Where is it Commonly Found?
Diphenyl cresyl phosphate is used as an alternative to decaBDE in polycarbonate/acrylonitrile-butadiene-styrene blends (Lowell 2005). Other uses are in polyvinyl plastics, cellulosic plastics, as an extreme-pressure lubricant, hydraulic fluid, gasoline additive, and in food packaging paint, lacquers and varnishes, and insulation (OECD 1998). Production of this chemical may increase as it is being considered as a replacement for halogenated flame-retardants such as decaBDE.
At least one repeated-dose toxicity study found DCP to be moderately toxic to the liver, kidneys and adrenals (OECD 1998). A 1994 National Toxicology Program (NTP) analysis found that commercial TCP contained approximately 20% dicresyl phosphates (NRC 2000), and DCP is structurally similar to tricresyl phosphate, so TCP’s toxicity profile is likely to be relevant to DCP; a subcommittee of the National Research Council cited an earlier conclusion that “there is no safe level of ingestion for TCP, and that exposure through inhalation or dermal contact should be minimized” (NRC 2000).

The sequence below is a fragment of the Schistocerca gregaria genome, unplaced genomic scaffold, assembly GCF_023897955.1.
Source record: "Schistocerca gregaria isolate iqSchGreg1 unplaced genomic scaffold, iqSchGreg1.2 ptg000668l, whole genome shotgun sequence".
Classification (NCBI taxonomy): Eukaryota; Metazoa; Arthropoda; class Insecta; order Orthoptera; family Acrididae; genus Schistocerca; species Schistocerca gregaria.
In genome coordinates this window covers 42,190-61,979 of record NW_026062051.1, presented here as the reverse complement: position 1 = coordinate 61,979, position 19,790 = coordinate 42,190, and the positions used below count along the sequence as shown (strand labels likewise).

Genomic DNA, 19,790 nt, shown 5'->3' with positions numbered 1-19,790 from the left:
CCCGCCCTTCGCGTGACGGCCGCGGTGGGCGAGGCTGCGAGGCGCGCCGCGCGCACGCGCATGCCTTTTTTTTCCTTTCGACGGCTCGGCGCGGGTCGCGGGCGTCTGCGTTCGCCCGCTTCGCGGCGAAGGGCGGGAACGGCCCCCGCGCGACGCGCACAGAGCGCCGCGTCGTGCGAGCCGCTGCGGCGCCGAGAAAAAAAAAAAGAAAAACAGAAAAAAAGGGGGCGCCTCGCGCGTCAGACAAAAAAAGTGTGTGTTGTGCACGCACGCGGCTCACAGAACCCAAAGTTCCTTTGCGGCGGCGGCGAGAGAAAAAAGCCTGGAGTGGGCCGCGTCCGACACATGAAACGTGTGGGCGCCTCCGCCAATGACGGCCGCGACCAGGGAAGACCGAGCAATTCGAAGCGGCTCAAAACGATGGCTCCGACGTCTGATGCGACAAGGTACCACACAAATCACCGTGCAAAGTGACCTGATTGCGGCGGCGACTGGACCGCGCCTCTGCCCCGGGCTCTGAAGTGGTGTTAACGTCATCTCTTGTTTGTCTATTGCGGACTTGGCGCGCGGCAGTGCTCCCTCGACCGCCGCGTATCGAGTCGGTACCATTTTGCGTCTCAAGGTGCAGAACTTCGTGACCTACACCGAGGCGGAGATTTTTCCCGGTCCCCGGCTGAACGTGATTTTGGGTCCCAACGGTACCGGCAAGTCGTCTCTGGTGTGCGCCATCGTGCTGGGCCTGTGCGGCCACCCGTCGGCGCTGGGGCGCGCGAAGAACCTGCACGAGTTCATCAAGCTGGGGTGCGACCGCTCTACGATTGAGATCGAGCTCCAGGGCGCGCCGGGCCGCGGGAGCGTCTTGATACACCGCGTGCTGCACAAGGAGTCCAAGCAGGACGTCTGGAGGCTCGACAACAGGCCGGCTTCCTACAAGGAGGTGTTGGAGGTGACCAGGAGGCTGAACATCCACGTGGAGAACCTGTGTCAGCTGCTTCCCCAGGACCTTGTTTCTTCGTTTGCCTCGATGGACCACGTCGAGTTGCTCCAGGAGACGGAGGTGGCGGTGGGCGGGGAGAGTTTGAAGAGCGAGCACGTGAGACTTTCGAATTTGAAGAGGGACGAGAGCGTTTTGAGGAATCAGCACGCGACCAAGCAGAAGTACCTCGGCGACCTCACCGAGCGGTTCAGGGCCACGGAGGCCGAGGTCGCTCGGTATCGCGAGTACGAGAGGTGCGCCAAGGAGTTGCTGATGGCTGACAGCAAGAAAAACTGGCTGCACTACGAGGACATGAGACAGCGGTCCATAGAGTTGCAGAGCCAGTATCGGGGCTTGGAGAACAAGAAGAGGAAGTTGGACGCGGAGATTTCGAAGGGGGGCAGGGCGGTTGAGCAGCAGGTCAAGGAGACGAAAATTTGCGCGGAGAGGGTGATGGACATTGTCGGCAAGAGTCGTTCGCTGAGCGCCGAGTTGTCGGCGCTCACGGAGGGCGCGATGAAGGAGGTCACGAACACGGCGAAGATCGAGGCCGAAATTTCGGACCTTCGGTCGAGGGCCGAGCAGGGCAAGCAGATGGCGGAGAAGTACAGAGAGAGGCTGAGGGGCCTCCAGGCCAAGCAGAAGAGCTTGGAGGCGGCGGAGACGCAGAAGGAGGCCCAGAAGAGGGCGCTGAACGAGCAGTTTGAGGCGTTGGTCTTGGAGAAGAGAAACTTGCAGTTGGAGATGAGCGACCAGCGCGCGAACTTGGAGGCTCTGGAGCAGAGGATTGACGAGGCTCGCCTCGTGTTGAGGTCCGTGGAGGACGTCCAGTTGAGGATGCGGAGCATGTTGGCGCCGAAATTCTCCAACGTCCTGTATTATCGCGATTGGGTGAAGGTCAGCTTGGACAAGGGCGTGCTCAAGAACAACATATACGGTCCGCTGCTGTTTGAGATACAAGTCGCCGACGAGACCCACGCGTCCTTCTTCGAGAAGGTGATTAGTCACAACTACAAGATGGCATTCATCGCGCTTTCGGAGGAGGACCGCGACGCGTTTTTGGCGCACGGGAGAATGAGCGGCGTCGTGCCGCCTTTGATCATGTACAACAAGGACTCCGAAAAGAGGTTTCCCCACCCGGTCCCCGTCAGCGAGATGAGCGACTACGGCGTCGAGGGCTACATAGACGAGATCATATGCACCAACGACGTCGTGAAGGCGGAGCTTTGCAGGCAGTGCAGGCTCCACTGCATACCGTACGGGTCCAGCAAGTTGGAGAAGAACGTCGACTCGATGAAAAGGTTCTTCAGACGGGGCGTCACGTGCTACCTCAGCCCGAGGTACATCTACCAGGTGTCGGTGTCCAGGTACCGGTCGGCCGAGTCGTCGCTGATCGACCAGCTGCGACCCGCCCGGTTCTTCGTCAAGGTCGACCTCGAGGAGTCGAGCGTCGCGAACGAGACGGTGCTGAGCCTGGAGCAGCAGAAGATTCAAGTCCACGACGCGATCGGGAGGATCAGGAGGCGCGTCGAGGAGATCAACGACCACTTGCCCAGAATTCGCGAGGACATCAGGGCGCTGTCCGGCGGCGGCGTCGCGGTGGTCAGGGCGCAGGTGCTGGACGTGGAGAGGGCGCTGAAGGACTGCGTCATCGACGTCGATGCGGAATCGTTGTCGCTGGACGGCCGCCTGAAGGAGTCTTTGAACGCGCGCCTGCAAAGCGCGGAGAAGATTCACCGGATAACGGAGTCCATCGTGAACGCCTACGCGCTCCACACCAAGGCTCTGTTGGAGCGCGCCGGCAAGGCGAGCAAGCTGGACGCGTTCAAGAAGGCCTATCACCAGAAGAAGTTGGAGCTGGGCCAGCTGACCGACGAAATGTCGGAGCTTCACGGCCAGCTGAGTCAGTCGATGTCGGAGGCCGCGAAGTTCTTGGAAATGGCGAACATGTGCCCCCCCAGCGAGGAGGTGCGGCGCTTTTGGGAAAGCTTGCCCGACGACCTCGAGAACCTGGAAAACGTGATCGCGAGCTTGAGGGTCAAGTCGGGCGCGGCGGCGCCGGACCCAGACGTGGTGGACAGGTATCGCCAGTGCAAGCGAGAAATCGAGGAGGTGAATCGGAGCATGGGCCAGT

However, OECD considered DCP low risk due to low predicted concentrations in the environment. Contaminating water with DCP may cause eutrophication. DCP has high persistence in soil or water, but has low bioaccumulation and low mobility, according to a MSDS report (SCBT 2007). Further research on DCP by the National Toxicology Program was in progress, as of August 2011.
How is it Categorized?
CDP, DPK, DCP
Diphenyl Cresyl Phosphate, a clear transparent liquid with a very slight odor, is the primary hazard is to the environment. It easily penetrates the soil to contaminate groundwater and nearby waterways.
What are its Synonyms?
CRESOL DIPHENYL PHOSPHATE
DIPHENYL CRESOL PHOSPHATE
DIPHENYL TOLYL PHOSPHATE
METHYLPHENYL DIPHENYL PHOSPHATE
MONOCRESYL DIPHENYL PHOSPHATE
PHOSPHORIC ACID, CRESYL DIPHENYL ESTER
PHOSPHORIC ACID, DIPHENYL TOLYL ESTER
PHOSPHORIC ACID, METHYLPHENYL DIPHENYL ESTER
TOLYL DIPHENYL PHOSPHATE